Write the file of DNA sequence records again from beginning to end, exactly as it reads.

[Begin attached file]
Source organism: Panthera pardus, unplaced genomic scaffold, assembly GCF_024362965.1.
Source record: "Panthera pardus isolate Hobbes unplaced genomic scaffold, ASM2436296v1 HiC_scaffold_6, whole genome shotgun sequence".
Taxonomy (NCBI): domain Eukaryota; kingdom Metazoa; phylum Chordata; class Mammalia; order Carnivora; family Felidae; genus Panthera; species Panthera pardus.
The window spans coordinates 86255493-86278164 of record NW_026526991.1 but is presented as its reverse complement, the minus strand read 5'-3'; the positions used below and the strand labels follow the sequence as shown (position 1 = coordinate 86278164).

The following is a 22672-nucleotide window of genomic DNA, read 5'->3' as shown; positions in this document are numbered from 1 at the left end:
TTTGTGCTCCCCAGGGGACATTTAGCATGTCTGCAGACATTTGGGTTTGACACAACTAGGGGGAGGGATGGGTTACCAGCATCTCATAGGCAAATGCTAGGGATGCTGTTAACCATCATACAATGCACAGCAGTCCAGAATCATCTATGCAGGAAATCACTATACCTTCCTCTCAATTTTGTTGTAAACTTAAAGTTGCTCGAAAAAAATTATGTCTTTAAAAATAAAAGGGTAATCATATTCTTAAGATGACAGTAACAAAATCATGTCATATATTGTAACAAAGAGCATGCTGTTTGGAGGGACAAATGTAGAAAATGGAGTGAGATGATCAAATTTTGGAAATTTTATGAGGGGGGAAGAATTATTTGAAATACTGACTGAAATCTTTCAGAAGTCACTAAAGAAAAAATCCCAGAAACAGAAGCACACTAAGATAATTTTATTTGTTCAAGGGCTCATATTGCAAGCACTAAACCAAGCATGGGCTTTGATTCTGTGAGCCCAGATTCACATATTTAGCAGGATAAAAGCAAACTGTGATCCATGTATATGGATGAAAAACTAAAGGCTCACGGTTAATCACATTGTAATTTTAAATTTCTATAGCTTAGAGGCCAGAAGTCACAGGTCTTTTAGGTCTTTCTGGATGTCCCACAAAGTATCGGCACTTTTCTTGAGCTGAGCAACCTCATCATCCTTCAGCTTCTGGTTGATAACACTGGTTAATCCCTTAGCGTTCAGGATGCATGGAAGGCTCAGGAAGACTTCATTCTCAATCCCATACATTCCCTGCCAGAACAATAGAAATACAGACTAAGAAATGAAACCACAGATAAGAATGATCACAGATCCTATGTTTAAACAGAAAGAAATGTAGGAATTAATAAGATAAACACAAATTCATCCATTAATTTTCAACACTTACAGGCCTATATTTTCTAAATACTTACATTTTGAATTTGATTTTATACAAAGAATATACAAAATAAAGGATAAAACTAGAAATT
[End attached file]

Source organism: Panthera pardus, unplaced genomic scaffold, assembly GCF_024362965.1.
Source record: "Panthera pardus isolate Hobbes unplaced genomic scaffold, ASM2436296v1 HiC_scaffold_6, whole genome shotgun sequence".
Taxonomy (NCBI): domain Eukaryota; kingdom Metazoa; phylum Chordata; class Mammalia; order Carnivora; family Felidae; genus Panthera; species Panthera pardus.
The window spans coordinates 86255493-86278164 of record NW_026526991.1 but is presented as its reverse complement, the minus strand read 5'-3'; the positions used below and the strand labels follow the sequence as shown (position 1 = coordinate 86278164).

The following is a 22672-nucleotide window of genomic DNA, read 5'->3' as shown; positions in this document are numbered from 1 at the left end:
TTTGTGCTCCCCAGGGGACATTTAGCATGTCTGCAGACATTTGGGTTTGACACAACTAGGGGGAGGGATGGGTTACCAGCATCTCATAGGCAAATGCTAGGGATGCTGTTAACCATCATACAATGCACAGCAGTCCAGAATCATCTATGCAGGAAATCACTATACCTTCCTCTCAATTTTGTTGTAAACTTAAAGTTGCTCGAAAAAAATTATGTCTTTAAAAATAAAAGGGTAATCATATTCTTAAGATGACAGTAACAAAATCATGTCATATATTGTAACAAAGAGCATGCTGTTTGGAGGGACAAATGTAGAAAATGGAGTGAGATGATCAAATTTTGGAAATTTTATGAGGGGGGAAGAATTATTTGAAATACTGACTGAAATCTTTCAGAAGTCACTAAAGAAAAAATCCCAGAAACAGAAGCACACTAAGATAATTTTATTTGTTCAAGGGCTCATATTGCAAGCACTAAACCAAGCATGGGCTTTGATTCTGTGAGCCCAGATTCACATATTTAGCAGGATAAAAGCAAACTGTGATCCATGTATATGGATGAAAAACTAAAGGCTCACGGTTAATCACATTGTAATTTTAAATTTCTATAGCTTAGAGGCCAGAAGTCACAGGTCTTTTAGGTCTTTCTGGATGTCCCACAAAGTATCGGCACTTTTCTTGAGCTGAGCAACCTCATCATCCTTCAGCTTCTGGTTGATAACACTGGTTAATCCCTTAGCGTTCAGGATGCATGGAAGGCTCAGGAAGACTTCATTCTCAATCCCATACATTCCCTGCCAGAACAATAGAAATACAGACTAAGAAATGAAACCACAGATAAGAATGATCACAGATCCTATGTTTAAACAGAAAGAAATGTAGGAATTAATAAGATAAACACAAATTCATCCATTAATTTTCAACACTTACAGGCCTATATTTTCTAAATACTTACATTTTGAATTTGATTTTATACAAAGAATATACAAAATAAAGGATAAAACTAGAAATT